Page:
[en] The structure of Benard--Marangoni convection cells can be controlled by periodic topographic patterns on the heated surface that generates the convection. When the periodicity of the topographic pattern matches the intrinsic periodicity of the convection cells, a convective pattern is formed that is 1:1 commensurate with the topographic pattern. Arrays of hexagonal, square, and triangular convection cells were generated over the appropriately designed topographic patterns, and visualized by infrared imaging. For imposed patterns with periodicity in two dimensions, as the ratio of the intrinsic and perturbing length scales changes, the pattern of the convection cells shows sharp transitions between different patterns commensurate with the imposed pattern. For imposed patterns with periodicity in one dimension (i.e., lines) the convection cells use the unconstrained dimension to adapt continuously to the external perturbation. Topographically controlled convection cells can be used to assemble microscopic particles into externally switchable regular lattices
[en] Highlights: • PIV technique was used to visualize the vortex generations and interaction of a solitary wave and a submerged thin plate under different angles. • Increasing the plate angle in both directions will lead to decrease the clockwise vortex strength that is formed at the rear of the obstacle. • Changing the thin plate angle in the direction of wave propagation made a new counter clockwise vortex at the bottom of the channel. • Changing the plate angle towards the negative direction reduced more wave height and wave speed. • The maximum wave deceleration occurred at Δ?? = −30°, and the maximum wave acceleration occurred on Δ?? = 60°. - Abstract: This research presents an experimental investigation into the interaction of a solitary wave and a submerged thin plate under different angles. Experiments are conducted to measure both velocity and vorticity by using the Particle Image Velocimetry (PIV) technique. Effects of changing the thin plate angle on the wave height and wave speed are analyzed through the use of wave height gages. Vortices are generated when the solitary wave is transmitted over the obstacle. Understanding the formation and location of the vortices will help analyze the obstacle effect on the flow. In the initial stage, a thin plate is located vertically, and flow structures are visualized. The plate is then deviated from the vertical direction towards positive angles (the direction of wave propagation) and towards negative angles in the opposite direction. In order to study the effects of the plate angle on the flow structures, experiments are carried out for three positive and three negative angles. Comparison of the formed vortices at different angles shows the formation of an additional vortex near the bottom of the channel for positive angles, as opposed to negative angles. The larger the angle is, the less the formation time of the vortex at the bottom of the channel will be. The study of the clockwise vortices formed behind the obstacle shows that increasing the plate angle in both directions decreases their strength. The clockwise vortices of negative angles are stronger than those of positive angles. In addition, changing the plate angle to the negative direction causes more wave height and wave speed reduction than changing it to the positive direction.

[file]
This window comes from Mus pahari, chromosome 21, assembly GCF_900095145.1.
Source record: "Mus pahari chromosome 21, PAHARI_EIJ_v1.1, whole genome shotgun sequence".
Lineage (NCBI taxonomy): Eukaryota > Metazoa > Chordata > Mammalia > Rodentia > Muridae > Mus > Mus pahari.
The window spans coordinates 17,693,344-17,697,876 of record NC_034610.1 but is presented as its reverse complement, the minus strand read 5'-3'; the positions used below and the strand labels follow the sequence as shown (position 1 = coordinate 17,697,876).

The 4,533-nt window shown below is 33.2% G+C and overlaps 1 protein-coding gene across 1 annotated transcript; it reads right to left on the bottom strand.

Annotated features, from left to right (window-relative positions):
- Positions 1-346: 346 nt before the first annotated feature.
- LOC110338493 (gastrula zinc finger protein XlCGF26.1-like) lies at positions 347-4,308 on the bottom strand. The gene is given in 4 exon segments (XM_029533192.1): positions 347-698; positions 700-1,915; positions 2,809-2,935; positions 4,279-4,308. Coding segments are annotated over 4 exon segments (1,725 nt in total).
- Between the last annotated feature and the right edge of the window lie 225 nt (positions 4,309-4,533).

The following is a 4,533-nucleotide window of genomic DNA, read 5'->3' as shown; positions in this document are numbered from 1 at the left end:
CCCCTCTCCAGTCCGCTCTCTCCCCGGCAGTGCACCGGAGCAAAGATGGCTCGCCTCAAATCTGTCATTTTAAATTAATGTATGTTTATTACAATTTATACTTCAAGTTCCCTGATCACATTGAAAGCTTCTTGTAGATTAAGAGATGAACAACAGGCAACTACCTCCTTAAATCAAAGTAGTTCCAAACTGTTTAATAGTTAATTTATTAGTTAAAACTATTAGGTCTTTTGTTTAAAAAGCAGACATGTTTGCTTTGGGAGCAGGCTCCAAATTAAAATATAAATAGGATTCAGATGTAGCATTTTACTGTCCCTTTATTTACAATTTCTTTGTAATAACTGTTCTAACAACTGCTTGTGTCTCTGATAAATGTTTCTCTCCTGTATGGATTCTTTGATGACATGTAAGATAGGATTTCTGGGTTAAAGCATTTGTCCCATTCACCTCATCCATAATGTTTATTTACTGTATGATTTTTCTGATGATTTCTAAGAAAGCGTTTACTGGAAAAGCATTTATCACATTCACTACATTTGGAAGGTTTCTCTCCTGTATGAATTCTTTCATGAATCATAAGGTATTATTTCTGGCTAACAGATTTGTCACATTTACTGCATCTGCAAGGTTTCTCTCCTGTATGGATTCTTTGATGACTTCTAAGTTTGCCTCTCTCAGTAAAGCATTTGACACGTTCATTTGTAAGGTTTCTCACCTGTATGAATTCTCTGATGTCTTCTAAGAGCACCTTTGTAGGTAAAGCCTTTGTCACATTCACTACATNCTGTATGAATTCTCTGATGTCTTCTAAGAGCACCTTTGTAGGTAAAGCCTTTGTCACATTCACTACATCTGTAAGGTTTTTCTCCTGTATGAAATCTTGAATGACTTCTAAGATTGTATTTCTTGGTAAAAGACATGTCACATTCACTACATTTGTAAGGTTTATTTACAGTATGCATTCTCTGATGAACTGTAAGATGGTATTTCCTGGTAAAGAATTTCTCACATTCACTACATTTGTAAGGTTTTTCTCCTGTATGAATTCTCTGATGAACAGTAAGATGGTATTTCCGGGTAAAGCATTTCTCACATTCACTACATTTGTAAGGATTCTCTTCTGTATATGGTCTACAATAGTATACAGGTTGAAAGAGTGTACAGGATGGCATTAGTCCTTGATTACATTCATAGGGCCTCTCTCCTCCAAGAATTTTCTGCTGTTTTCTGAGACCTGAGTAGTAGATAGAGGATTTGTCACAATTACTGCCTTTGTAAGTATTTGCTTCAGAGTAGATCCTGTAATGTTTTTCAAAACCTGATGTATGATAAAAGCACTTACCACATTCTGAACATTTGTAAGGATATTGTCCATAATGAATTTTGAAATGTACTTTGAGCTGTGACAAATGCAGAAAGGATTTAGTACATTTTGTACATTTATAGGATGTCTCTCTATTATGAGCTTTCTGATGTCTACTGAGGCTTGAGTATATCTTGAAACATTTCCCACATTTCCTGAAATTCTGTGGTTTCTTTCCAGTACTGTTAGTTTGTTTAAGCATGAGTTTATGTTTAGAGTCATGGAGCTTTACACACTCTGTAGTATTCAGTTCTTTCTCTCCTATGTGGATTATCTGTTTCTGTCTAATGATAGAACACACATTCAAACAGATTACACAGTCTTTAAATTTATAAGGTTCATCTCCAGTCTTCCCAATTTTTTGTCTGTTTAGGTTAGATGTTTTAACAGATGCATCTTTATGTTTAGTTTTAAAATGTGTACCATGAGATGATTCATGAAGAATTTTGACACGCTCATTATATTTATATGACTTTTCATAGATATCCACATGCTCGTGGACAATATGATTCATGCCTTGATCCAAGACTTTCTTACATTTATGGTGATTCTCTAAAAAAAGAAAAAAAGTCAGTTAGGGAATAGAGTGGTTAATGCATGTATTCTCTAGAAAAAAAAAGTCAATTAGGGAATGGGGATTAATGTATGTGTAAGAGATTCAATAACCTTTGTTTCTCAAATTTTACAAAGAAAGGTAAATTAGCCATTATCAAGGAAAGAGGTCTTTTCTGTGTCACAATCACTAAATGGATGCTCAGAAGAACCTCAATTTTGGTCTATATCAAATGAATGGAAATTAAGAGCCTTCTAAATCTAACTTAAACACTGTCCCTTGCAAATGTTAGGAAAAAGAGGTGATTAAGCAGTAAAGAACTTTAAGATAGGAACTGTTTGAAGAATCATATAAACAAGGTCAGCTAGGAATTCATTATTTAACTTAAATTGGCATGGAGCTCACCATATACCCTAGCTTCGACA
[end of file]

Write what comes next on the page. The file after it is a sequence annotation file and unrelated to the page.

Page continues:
[en] Coherent structures in the near-wall region of turbulent channel flow are investigated using the technique of simultaneous visual and LDV measurements. The visualizations of the coherent structure were done in the streamwise view using a fluorescent dye illuminated by a sheet of laser or halogen light. Some new aspects of the correlation between characteristic velocity signals of u, v and the structures of streamwise vortices are inferred from the present experiment. The results indicate that the velocity signals associated with a bursting event are formed when the pairs of counterrotating streamwise vortices pass through, which generate near the viscous sublayer and develop away from the wall in the near-wall region of turbulent channel flow
[en] Vortex rings were formed with a piston-cylinder mechanism in the presence of uniform background co-flow supplied through a shroud surrounding the cylinder. The jet and co-flow were started simultaneously. Ratios of the co-flow to jet velocity (Rv) in the range 0-1 were considered. The formation number (F) as a function of Rv was determined using the procedure of Gharib et al. [J. Fluid Mech. 360, 121 (1998)] and a generalized definition of formation time. The results show a sharp decrease in F as Rv increases from 0.5-0.75, suggesting possible performance limitations for pulsed-jet propulsion